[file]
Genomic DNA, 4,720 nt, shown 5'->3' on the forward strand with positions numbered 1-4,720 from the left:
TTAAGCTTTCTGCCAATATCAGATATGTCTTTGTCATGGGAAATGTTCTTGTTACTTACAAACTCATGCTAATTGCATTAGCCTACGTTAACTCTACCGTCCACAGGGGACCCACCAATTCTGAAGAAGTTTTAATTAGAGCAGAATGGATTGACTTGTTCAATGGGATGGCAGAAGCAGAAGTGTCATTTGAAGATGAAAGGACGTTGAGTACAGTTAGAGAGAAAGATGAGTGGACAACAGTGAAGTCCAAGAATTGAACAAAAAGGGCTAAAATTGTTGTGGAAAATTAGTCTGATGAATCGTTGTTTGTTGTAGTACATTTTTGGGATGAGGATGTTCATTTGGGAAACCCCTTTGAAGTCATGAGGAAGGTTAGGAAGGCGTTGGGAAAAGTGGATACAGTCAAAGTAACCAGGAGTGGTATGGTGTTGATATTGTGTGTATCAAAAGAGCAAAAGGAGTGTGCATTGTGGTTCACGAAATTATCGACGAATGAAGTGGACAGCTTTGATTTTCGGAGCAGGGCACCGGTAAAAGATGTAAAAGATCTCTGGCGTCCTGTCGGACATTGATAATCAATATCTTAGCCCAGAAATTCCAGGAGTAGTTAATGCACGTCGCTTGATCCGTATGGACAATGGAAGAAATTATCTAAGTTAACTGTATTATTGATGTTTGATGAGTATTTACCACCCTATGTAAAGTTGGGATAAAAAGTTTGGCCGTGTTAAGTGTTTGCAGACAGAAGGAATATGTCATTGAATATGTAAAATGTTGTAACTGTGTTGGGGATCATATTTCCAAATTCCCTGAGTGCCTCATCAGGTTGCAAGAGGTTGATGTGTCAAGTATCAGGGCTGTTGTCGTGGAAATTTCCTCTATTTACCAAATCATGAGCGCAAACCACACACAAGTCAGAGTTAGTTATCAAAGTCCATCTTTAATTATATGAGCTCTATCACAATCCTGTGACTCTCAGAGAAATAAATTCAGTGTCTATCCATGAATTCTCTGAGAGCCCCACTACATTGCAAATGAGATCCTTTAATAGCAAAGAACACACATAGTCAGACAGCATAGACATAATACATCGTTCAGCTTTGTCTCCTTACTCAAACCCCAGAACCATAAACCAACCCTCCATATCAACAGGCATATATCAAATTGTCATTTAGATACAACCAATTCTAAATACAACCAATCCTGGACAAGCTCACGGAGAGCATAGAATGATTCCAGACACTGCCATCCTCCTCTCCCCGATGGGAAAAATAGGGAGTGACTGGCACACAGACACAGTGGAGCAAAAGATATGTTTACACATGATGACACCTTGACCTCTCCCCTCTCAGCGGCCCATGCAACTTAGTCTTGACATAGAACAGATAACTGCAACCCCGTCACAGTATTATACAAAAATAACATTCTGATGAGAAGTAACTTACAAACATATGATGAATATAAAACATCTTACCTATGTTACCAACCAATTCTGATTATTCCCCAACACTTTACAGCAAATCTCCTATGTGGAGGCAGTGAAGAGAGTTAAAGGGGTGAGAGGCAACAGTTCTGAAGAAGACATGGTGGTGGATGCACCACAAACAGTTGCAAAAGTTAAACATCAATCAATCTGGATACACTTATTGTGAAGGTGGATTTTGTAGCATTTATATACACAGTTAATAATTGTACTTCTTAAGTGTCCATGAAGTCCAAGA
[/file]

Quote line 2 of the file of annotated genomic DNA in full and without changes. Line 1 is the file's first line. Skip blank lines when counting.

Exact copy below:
TTAAGCTTTCTGCCAATATCAGATATGTCTTTGTCATGGGAAATGTTCTTGTTACTTACAAACTCATGCTAATTGCATTAGCCTACGTTAACTCTACCGTCCACAGGGGACCCACCAATTCTGAAGAAGTTTTAATTAGAGCAGAATGGATTGACTTGTTCAATGGGATGGCAGAAGCAGAAGTGTCATTTGAAGATGAAAGGACGTTGAGTACAGTTAGAGAGAAAGATGAGTGGACAACAGTGAAGTCCAAGAATTGAACAAAAAGGGCTAAAATTGTTGTGGAAAATTAGTCTGATGAATCGTTGTTTGTTGTAGTACATTTTTGGGATGAGGATGTTCATTTGGGAAACCCCTTTGAAGTCATGAGGAAGGTTAGGAAGGCGTTGGGAAAAGTGGATACAGTCAAAGTAACCAGGAGTGGTATGGTGTTGATATTGTGTGTATCAAAAGAGCAAAAGGAGTGTGCATTGTGGTTCACGAAATTATCGACGAATGAAGTGGACAGCTTTGATTTTCGGAGCAGGGCACCGGTAAAAGATGTAAAAGATCTCTGGCGTCCTGTCGGACATTGATAATCAATATCTTAGCCCAGAAATTCCAGGAGTAGTTAATGCACGTCGCTTGATCCGTATGGACAATGGAAGAAATTATCTAAGTTAACTGTATTATTGATGTTTGATGAGTATTTACCACCCTATGTAAAGTTGGGATAAAAAGTTTGGCCGTGTTAAGTGTTTGCAGACAGAAGGAATATGTCATTGAATATGTAAAATGTTGTAACTGTGTTGGGGATCATATTTCCAAATTCCCTGAGTGCCTCATCAGGTTGCAAGAGGTTGATGTGTCAAGTATCAGGGCTGTTGTCGTGGAAATTTCCTCTATTTACCAAATCATGAGCGCAAACCACACACAAGTCAGAGTTAGTTATCAAAGTCCATCTTTAATTATATGAGCTCTATCACAATCCTGTGACTCTCAGAGAAATAAATTCAGTGTCTATCCATGAATTCTCTGAGAGCCCCACTACATTGCAAATGAGATCCTTTAATAGCAAAGAACACACATAGTCAGACAGCATAGACATAATACATCGTTCAGCTTTGTCTCCTTACTCAAACCCCAGAACCATAAACCAACCCTCCATATCAACAGGCATATATCAAATTGTCATTTAGATACAACCAATTCTAAATACAACCAATCCTGGACAAGCTCACGGAGAGCATAGAATGATTCCAGACACTGCCATCCTCCTCTCCCCGATGGGAAAAATAGGGAGTGACTGGCACACAGACACAGTGGAGCAAAAGATATGTTTACACATGATGACACCTTGACCTCTCCCCTCTCAGCGGCCCATGCAACTTAGTCTTGACATAGAACAGATAACTGCAACCCCGTCACAGTATTATACAAAAATAACATTCTGATGAGAAGTAACTTACAAACATATGATGAATATAAAACATCTTACCTATGTTACCAACCAATTCTGATTATTCCCCAACACTTTACAGCAAATCTCCTATGTGGAGGCAGTGAAGAGAGTTAAAGGGGTGAGAGGCAACAGTTCTGAAGAAGACATGGTGGTGGATGCACCACAAACAGTTGCAAAAGTTAAACATCAATCAATCTGGATACACTTATTGTGAAGGTGGATTTTGTAGCATTTATATACACAGTTAATAATTGTACTTCTTAAGTGTCCATGAAGTCCAAGA